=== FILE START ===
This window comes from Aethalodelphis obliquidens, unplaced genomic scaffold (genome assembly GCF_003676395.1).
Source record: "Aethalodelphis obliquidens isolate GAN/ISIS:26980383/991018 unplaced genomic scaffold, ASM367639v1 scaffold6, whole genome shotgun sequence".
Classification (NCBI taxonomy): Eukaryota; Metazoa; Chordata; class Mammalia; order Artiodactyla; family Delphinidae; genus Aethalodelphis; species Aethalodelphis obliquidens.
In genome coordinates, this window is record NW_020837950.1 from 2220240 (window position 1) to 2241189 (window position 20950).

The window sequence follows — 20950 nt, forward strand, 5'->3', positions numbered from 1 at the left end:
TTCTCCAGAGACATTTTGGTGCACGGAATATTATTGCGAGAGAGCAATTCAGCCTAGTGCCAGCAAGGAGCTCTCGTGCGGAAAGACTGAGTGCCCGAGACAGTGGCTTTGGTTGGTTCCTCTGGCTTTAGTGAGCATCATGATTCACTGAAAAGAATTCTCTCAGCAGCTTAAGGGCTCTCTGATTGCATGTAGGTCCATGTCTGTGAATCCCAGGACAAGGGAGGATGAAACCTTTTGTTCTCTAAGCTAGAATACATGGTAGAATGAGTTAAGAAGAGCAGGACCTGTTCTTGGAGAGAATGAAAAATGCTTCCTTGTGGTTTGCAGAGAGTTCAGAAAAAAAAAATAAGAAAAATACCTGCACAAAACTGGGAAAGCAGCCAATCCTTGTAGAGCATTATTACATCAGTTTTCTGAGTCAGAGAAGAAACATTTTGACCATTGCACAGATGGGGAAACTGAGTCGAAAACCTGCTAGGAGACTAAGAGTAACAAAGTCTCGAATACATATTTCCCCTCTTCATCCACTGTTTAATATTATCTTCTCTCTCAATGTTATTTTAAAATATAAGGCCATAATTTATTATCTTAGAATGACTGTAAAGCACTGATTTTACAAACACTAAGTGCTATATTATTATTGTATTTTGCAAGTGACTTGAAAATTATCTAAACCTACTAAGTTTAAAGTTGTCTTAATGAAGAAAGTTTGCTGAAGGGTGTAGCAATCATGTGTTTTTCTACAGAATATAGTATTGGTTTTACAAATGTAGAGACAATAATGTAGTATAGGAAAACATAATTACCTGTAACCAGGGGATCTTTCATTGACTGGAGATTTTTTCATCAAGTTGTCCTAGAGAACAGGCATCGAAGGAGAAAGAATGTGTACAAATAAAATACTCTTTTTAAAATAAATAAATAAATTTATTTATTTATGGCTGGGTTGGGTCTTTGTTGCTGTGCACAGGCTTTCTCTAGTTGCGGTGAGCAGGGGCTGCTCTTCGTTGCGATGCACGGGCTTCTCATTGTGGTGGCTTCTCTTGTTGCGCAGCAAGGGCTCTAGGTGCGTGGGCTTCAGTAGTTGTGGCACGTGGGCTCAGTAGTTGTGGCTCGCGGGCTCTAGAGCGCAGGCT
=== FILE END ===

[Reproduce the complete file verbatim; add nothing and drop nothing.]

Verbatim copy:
This window comes from Aethalodelphis obliquidens, unplaced genomic scaffold (genome assembly GCF_003676395.1).
Source record: "Aethalodelphis obliquidens isolate GAN/ISIS:26980383/991018 unplaced genomic scaffold, ASM367639v1 scaffold6, whole genome shotgun sequence".
Classification (NCBI taxonomy): Eukaryota; Metazoa; Chordata; class Mammalia; order Artiodactyla; family Delphinidae; genus Aethalodelphis; species Aethalodelphis obliquidens.
In genome coordinates, this window is record NW_020837950.1 from 2220240 (window position 1) to 2241189 (window position 20950).

The window sequence follows — 20950 nt, forward strand, 5'->3', positions numbered from 1 at the left end:
TTCTCCAGAGACATTTTGGTGCACGGAATATTATTGCGAGAGAGCAATTCAGCCTAGTGCCAGCAAGGAGCTCTCGTGCGGAAAGACTGAGTGCCCGAGACAGTGGCTTTGGTTGGTTCCTCTGGCTTTAGTGAGCATCATGATTCACTGAAAAGAATTCTCTCAGCAGCTTAAGGGCTCTCTGATTGCATGTAGGTCCATGTCTGTGAATCCCAGGACAAGGGAGGATGAAACCTTTTGTTCTCTAAGCTAGAATACATGGTAGAATGAGTTAAGAAGAGCAGGACCTGTTCTTGGAGAGAATGAAAAATGCTTCCTTGTGGTTTGCAGAGAGTTCAGAAAAAAAAAATAAGAAAAATACCTGCACAAAACTGGGAAAGCAGCCAATCCTTGTAGAGCATTATTACATCAGTTTTCTGAGTCAGAGAAGAAACATTTTGACCATTGCACAGATGGGGAAACTGAGTCGAAAACCTGCTAGGAGACTAAGAGTAACAAAGTCTCGAATACATATTTCCCCTCTTCATCCACTGTTTAATATTATCTTCTCTCTCAATGTTATTTTAAAATATAAGGCCATAATTTATTATCTTAGAATGACTGTAAAGCACTGATTTTACAAACACTAAGTGCTATATTATTATTGTATTTTGCAAGTGACTTGAAAATTATCTAAACCTACTAAGTTTAAAGTTGTCTTAATGAAGAAAGTTTGCTGAAGGGTGTAGCAATCATGTGTTTTTCTACAGAATATAGTATTGGTTTTACAAATGTAGAGACAATAATGTAGTATAGGAAAACATAATTACCTGTAACCAGGGGATCTTTCATTGACTGGAGATTTTTTCATCAAGTTGTCCTAGAGAACAGGCATCGAAGGAGAAAGAATGTGTACAAATAAAATACTCTTTTTAAAATAAATAAATAAATTTATTTATTTATGGCTGGGTTGGGTCTTTGTTGCTGTGCACAGGCTTTCTCTAGTTGCGGTGAGCAGGGGCTGCTCTTCGTTGCGATGCACGGGCTTCTCATTGTGGTGGCTTCTCTTGTTGCGCAGCAAGGGCTCTAGGTGCGTGGGCTTCAGTAGTTGTGGCACGTGGGCTCAGTAGTTGTGGCTCGCGGGCTCTAGAGCGCAGGCT